Private Project


Kigali, the capital of Rwanda, autumn 2018.
Impeccable streets lined with glass facades, skyscrapers, beautifully manicured parks. Quiet avenues where the latest models of cars glide amid nonchalant and disciplined traffic.
This city bears no resemblance to the one I knew ten years ago. It has undergone a total metamorphosis. Rwanda, now in full economic boom is the model African city, as cited by international institutions.

On the third floor of one of these glass and concrete buildings are the premises of an association of psychiatrists and therapists working with survivors of the genocide. I knew the man who set it up - Dr. Naason Munyandamusta - an exceptional man. A psychiatrist who went back home to devote himself to rebuilding so many damaged souls and in so doing to rebuilding the soul of his country. Naason died two years ago, and his role is now continued by the team he formed.

Today, there is an increase in the cases of trauma among young patients born after 1994, who did not experience the genocide directly. Behind Rwanda's impeccable 2018 showcase the effects of the genocide are still working their poison. What happened in 1994 remains and will remain a story about which it is "impossible to remain silent, and impossible to speak" as my friend Naason the psychiatrist put it.

We look carefully at some drawings made by patients as part of their therapy. Disturbing shapes, broken, chopped lines, a lot of red, a lot of violence. Sometimes we recognize militiamen, weapons, machetes. And then there, in a corner, a soldier in uniform, machete in hand. I look more closely ... The soldier is white. On his sleeve, a French flag.

Throughout my travels in the country, I heard the same accusations against the French authorities. Some seemed outrageous to me. How could I begin to imagine that my country, France, took a direct part in the genocide of the Tutsi? In Kigali, many people feel deeply convinced about it. When conversations homed more precisely onto subjects and were less formal - we were able to distinguish between the regime's propaganda, for which the memory of the genocide and the accusations against France act as a real national binding agent, and the disturbing and perfectly legitimate questions about the very great partiality of the French authorities throughout this tragedy. A bias, which gradually transformed into a complicity with the forces directly responsible for the genocide.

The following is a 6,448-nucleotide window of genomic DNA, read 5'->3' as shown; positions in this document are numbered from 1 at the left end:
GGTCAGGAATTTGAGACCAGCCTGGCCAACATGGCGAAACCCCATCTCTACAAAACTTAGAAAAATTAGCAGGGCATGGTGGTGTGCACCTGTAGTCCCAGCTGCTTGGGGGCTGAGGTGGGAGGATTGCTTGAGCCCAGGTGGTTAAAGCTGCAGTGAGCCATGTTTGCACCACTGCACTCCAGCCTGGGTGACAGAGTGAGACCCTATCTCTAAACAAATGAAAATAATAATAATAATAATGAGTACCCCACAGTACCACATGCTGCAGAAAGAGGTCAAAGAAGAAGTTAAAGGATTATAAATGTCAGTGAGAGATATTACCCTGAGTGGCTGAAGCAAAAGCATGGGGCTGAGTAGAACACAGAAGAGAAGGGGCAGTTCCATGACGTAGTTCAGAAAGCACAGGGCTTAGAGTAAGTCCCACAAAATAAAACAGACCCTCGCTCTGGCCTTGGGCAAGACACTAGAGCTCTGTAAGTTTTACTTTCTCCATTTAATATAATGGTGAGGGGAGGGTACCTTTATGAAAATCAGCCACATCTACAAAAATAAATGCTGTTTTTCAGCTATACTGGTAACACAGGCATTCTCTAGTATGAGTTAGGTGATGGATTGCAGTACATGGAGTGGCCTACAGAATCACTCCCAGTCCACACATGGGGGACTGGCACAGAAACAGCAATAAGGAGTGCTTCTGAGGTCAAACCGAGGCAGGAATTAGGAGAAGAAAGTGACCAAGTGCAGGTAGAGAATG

Here are the different lines of investigation that we will take, each one offering potential new revelations. Combined with a certain amount of existing information but which has been disseminated among a mass of published information on the subject, these new elements, be they in the form of testimonies or documents, enable us to highlight a real overall picture of this giant jigsaw puzzle.

A jigsaw puzzle spread out over different levels, from the Rwandan hills to the UN Security Council, through the neighbouring countries of Rwanda and major Western capitals. France is not the only country responsible for the paralysis of the international community. But as we will see, it was the only one in a position to stop the infernal machine.
Which it did not do.

  • Jean-Christophe Klotz
  • Jean-Christophe Klotz
    Les Films du Poisson
  • Project Title (Original Language):
  • Project Type:
  • Runtime:
    1 hour 15 minutes
  • Film Color:
  • First-time Filmmaker:
  • Student Project:
  • Pessac
    November 25, 2019
    Prix du jury de la ville de Pessac ( Panorama du Documentaire)
    Festival international du film d'Histoire de Pessac 2019
Director Biography - Jean-Christophe Klotz

Diplômé du Centre de formation des journalistes, Jean-Christophe Klotz a longtemps travaillé comme grand-reporter, notamment pour l'agence CAPA. Il s'est rendu pour la première fois au Rwanda en 1994. Dix ans plus tard, il revient sur cette expérience dans son documentaire « Kigali, des images contre un massacre » (Semaine de la Critique, Cannes 2006). Il revient à nouveau au Rwanda l'année suivante pour son premier film de fiction, « Lignes de front » (Locarno 2009). Il a depuis réalisé de nombreux documentaires pour la télévision française : « John Ford, l’homme qui inventa l’Amérique » (2018), « Les Dassault, une affaire de famille » (2016), « L'Argent, le sang et la démocratie - A propos de l'affaire Karachi (2013), « Les Routes de la Terreur » (2010).

Add Director Biography